Under these contracts, sellers (i.e. land owners with more forest area than legally required under the 2012 Forest Code) have an obligation to create CRAs and deliver them to buyers (i.e. land owners with less forest area than legally required under the 2012 Forest Code). The buyer pays for the CRAs on delivery, and the price is agreed when the contract is signed.


Conservation Area Offsets


The other type of offset that rural property owners can trade on BVRio are Conservation Area Offsets (Compensação em Unidades de Conservação). Under this type of offset, rural property owners who are in breach of the Forest Code pay the owners of land inside Conservation Areas to transfer the land to a government environmental agency.


BVTrade will allow landowners inside Conservation Areas to offer their land as an offset to rural property owners with less than the legally required area of forest on their land. So under this mechanism an area of already protected forest will change ownership, from privately-owned to government-owned. And as a result, an equivalent area of forest somewhere else will be destroyed.


Creating loopholes in watered down forest laws


The obvious problem with both of these forest offsets is that they provide a loophole in an already watered down Forest Code. The fact that the 2012 Forest Code created an amnesty for past illegal forest clearing creates the probability that the powerful agricultural sector in Brazil will continue to deforest in the expectation of another exemption from the law.


The offset mechanisms do nothing to protect the already heavily deforested Atlantic Forest or the Cerrado.

Meanwhile, the offset mechanisms allow land-owners to destroy forest that should be protected under the Forest Code, as long as they “offset” the destruction by buying Environmental Reserve Quotas or Conservation Area offsets.


In his recent encyclical “Laudato Si,” the Pope urges action on climate change and specifically criticizes the sale of “carbon credits.”
The Earth “is protesting for the wrong that we are doing to her, because of the irresponsible use and abuse of the goods that God has placed on her. We have grown up thinking that we were her owners and dominators, authorised to loot her.”
Buying and selling carbon credits, the Pope  wrote, “may simply become a ploy which permits maintaining the excessive consumption of some countries and sectors.”
Here’s the official translation of paragraph 171 of the encyclical:
The strategy of buying and selling “carbon credits” can lead to a new form of speculation which would not help reduce the emission of polluting gases worldwide. This system seems to provide a quick and easy solution under the guise of a certain commitment to the environment, but in no way does it allow for the radical change which present circumstances require. Rather, it may simply become a ploy which permits maintaining the excessive consumption of some countries and sectors.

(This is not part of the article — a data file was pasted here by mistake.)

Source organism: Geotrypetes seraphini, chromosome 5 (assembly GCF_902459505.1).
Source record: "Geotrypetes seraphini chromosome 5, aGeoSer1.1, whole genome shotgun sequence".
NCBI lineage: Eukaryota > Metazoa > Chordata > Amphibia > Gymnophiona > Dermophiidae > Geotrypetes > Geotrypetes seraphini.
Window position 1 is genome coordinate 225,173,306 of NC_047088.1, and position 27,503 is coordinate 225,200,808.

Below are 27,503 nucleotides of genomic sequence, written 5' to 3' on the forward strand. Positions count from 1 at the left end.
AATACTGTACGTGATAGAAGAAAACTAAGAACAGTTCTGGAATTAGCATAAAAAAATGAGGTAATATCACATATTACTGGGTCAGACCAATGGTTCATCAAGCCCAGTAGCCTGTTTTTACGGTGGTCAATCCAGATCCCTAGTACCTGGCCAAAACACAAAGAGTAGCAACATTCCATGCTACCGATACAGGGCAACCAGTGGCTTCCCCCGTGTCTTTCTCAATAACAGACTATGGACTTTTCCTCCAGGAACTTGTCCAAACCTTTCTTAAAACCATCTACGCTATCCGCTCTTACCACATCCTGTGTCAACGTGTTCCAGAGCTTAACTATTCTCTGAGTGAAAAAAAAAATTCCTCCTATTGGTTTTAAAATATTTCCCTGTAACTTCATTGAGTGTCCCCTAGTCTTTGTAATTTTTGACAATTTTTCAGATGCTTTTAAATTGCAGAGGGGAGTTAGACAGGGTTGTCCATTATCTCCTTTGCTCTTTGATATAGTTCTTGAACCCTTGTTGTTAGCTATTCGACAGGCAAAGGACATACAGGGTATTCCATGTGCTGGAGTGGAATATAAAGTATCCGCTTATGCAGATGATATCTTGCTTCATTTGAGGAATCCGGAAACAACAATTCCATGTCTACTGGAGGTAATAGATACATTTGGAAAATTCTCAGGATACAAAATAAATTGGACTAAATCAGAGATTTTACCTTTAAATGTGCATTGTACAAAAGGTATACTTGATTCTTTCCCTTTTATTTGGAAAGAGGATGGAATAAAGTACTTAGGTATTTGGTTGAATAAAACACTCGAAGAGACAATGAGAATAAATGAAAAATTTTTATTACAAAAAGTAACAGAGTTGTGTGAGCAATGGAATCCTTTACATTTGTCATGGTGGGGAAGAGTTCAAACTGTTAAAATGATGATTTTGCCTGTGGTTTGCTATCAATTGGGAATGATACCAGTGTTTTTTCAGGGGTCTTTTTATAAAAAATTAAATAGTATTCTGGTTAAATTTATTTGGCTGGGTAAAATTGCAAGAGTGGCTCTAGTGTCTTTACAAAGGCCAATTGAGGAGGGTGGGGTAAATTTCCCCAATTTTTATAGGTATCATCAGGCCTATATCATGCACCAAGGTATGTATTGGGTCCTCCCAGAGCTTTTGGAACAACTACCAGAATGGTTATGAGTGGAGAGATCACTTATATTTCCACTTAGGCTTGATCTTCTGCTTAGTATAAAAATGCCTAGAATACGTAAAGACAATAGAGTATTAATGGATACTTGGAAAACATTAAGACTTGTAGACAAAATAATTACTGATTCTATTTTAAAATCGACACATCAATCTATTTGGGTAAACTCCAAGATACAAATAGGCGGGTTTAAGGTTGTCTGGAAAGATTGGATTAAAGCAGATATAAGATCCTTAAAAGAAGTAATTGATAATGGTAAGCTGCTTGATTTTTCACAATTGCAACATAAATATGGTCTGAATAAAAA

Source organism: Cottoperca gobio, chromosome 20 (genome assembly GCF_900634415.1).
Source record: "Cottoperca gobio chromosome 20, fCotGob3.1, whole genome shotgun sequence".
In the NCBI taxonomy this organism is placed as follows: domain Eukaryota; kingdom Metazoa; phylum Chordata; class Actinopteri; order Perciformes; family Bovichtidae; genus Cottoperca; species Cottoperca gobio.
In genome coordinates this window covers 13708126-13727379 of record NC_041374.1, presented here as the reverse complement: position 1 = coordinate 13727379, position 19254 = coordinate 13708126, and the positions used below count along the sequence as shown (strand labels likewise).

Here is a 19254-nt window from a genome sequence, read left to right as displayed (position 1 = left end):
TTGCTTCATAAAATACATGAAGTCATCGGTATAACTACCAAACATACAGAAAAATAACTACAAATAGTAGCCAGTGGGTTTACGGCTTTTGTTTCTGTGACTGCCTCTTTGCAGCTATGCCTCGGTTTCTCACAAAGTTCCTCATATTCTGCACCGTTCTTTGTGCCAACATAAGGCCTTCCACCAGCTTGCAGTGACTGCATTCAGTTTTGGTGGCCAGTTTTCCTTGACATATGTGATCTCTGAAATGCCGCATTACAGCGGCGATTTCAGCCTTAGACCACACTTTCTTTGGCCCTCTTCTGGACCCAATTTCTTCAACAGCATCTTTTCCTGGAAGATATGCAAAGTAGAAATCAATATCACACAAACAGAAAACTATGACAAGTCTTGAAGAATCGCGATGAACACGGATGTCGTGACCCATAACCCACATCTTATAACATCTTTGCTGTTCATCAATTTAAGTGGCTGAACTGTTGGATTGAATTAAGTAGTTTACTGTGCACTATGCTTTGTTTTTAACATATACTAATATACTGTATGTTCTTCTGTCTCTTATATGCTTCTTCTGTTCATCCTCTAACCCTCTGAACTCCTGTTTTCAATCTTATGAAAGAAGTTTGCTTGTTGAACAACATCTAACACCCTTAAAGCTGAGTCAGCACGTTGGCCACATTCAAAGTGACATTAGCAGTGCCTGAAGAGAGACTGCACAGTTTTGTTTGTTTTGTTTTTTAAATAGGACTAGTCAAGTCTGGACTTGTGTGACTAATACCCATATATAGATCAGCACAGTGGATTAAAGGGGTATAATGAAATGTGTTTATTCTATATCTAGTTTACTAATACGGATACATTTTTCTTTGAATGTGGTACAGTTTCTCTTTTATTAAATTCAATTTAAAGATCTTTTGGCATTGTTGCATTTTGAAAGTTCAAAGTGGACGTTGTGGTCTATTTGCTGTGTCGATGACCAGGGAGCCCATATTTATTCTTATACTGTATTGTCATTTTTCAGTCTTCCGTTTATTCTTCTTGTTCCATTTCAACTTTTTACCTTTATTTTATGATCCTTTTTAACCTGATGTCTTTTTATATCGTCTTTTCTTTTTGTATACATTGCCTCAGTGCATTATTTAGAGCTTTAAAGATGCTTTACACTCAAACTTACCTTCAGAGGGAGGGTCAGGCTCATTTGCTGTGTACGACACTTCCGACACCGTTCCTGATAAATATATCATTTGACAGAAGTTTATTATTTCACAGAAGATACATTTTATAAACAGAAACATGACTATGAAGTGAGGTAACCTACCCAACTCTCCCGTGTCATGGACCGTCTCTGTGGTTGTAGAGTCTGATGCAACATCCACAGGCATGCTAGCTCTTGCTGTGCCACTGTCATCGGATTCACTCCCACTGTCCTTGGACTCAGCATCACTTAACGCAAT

“U.N. climate deal in Paris may be graveyard for 2C goal,” is the headline of a recent Reuters article, which points out that the chances of keeping global warming below 2°C are rapidly disappearing.

The article includes a quotation from Oliver Geden, of the German Institute for International and Security Affairs:

“It’s just not feasible. Two degrees is a focal point for the climate debate but it doesn’t seem to be a focal point for political action.”

Christine Figueres, Executive Secretary of the UNFCCC, disagrees. Reuters reports her as saying that new mechanisms for future rounds of pledges, perhaps in 2025 and 2030, can hit the 2°C mark. “You don’t run a marathon with one step,” Figueres comments.



The UN climate negotiations that will take place in Paris are sponsored by a series of polluting companies. Among these companies are two that are also involved in REDD projects: Air France and BNP Paribas.

Today we’ll look at Air France, and at BNP Paribas in a future post.

Air France is an airline company. Aviation is the world’s fastest growing source of greenhouse gas emissions. The aim of the UNFCCC is supposedly to reduce greenhouse gas emissions. So why on earth would the organisers of COP21 accept money from an airline company?



NOTE: The No REDD in Africa has documented that the forced relocation of the Sengwer People from the Cherengany Hills in Kenya is linked to World Bank REDD; threatens the cultural survival of this Indigenous People; and proves the urgency of canceling REDD.

Since December 2013, REDD-Monitor has been following the evictions of the Sengwer indigenous people who live in the Cherangany Hills. The evictions have been going on for many years, at the hands of armed Kenya Forest Service guards, who have evicted the Sengwer and burned down their homes.

In March 2015, a meeting took place in Eldoret, organised by the World Bank and Kenya’s Ministry of Environment, Water and Natural Resources. The meeting aimed to find a positive way forward following years of evictions from Kenya’s forested areas.

The Sengwer were one of the indigenous peoples represented at the meeting in Eldoret. But just before the meeting started, the Sengwer released a statement describing how the Kenya Forest Service had started a new wave evictions and had burned down more than 30 houses.